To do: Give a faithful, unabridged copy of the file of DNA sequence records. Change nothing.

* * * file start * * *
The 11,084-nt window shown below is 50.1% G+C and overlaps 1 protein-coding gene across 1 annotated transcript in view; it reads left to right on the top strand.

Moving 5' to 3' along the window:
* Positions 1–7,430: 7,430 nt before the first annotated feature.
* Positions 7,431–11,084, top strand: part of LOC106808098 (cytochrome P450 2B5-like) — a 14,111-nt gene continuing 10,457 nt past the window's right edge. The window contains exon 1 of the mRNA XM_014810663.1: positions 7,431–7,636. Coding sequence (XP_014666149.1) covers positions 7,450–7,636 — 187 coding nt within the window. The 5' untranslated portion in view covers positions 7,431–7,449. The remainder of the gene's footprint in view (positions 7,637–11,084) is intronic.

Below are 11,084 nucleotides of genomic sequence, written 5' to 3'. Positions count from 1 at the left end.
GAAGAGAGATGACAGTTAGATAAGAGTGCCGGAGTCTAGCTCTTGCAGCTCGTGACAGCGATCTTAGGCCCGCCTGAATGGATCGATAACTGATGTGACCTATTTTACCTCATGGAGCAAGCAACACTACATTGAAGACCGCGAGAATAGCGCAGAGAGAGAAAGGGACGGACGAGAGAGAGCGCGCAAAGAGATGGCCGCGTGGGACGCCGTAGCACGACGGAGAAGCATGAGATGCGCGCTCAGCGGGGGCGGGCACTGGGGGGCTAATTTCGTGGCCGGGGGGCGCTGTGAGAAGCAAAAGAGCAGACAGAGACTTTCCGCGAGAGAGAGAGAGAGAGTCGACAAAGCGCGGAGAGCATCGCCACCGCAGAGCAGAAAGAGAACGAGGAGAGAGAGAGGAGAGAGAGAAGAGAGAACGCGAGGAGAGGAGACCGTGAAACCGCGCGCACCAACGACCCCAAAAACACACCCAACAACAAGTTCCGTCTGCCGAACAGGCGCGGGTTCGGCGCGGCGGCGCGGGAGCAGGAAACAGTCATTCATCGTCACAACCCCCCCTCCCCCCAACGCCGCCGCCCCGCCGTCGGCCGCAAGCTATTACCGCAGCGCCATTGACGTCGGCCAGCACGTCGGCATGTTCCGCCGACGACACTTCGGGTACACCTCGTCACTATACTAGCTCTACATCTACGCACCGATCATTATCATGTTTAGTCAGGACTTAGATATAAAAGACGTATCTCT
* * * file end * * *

The 11,084-nt window shown below is 50.1% G+C and overlaps 1 protein-coding gene across 1 annotated transcript in view; it reads left to right on the top strand.

Moving 5' to 3' along the window:
* Positions 1–7,430: 7,430 nt before the first annotated feature.
* Positions 7,431–11,084, top strand: part of LOC106808098 (cytochrome P450 2B5-like) — a 14,111-nt gene continuing 10,457 nt past the window's right edge. The window contains exon 1 of the mRNA XM_014810663.1: positions 7,431–7,636. Coding sequence (XP_014666149.1) covers positions 7,450–7,636 — 187 coding nt within the window. The 5' untranslated portion in view covers positions 7,431–7,449. The remainder of the gene's footprint in view (positions 7,637–11,084) is intronic.

Below are 11,084 nucleotides of genomic sequence, written 5' to 3'. Positions count from 1 at the left end.
GAAGAGAGATGACAGTTAGATAAGAGTGCCGGAGTCTAGCTCTTGCAGCTCGTGACAGCGATCTTAGGCCCGCCTGAATGGATCGATAACTGATGTGACCTATTTTACCTCATGGAGCAAGCAACACTACATTGAAGACCGCGAGAATAGCGCAGAGAGAGAAAGGGACGGACGAGAGAGAGCGCGCAAAGAGATGGCCGCGTGGGACGCCGTAGCACGACGGAGAAGCATGAGATGCGCGCTCAGCGGGGGCGGGCACTGGGGGGCTAATTTCGTGGCCGGGGGGCGCTGTGAGAAGCAAAAGAGCAGACAGAGACTTTCCGCGAGAGAGAGAGAGAGAGTCGACAAAGCGCGGAGAGCATCGCCACCGCAGAGCAGAAAGAGAACGAGGAGAGAGAGAGGAGAGAGAGAAGAGAGAACGCGAGGAGAGGAGACCGTGAAACCGCGCGCACCAACGACCCCAAAAACACACCCAACAACAAGTTCCGTCTGCCGAACAGGCGCGGGTTCGGCGCGGCGGCGCGGGAGCAGGAAACAGTCATTCATCGTCACAACCCCCCCTCCCCCCAACGCCGCCGCCCCGCCGTCGGCCGCAAGCTATTACCGCAGCGCCATTGACGTCGGCCAGCACGTCGGCATGTTCCGCCGACGACACTTCGGGTACACCTCGTCACTATACTAGCTCTACATCTACGCACCGATCATTATCATGTTTAGTCAGGACTTAGATATAAAAGACGTATCTCT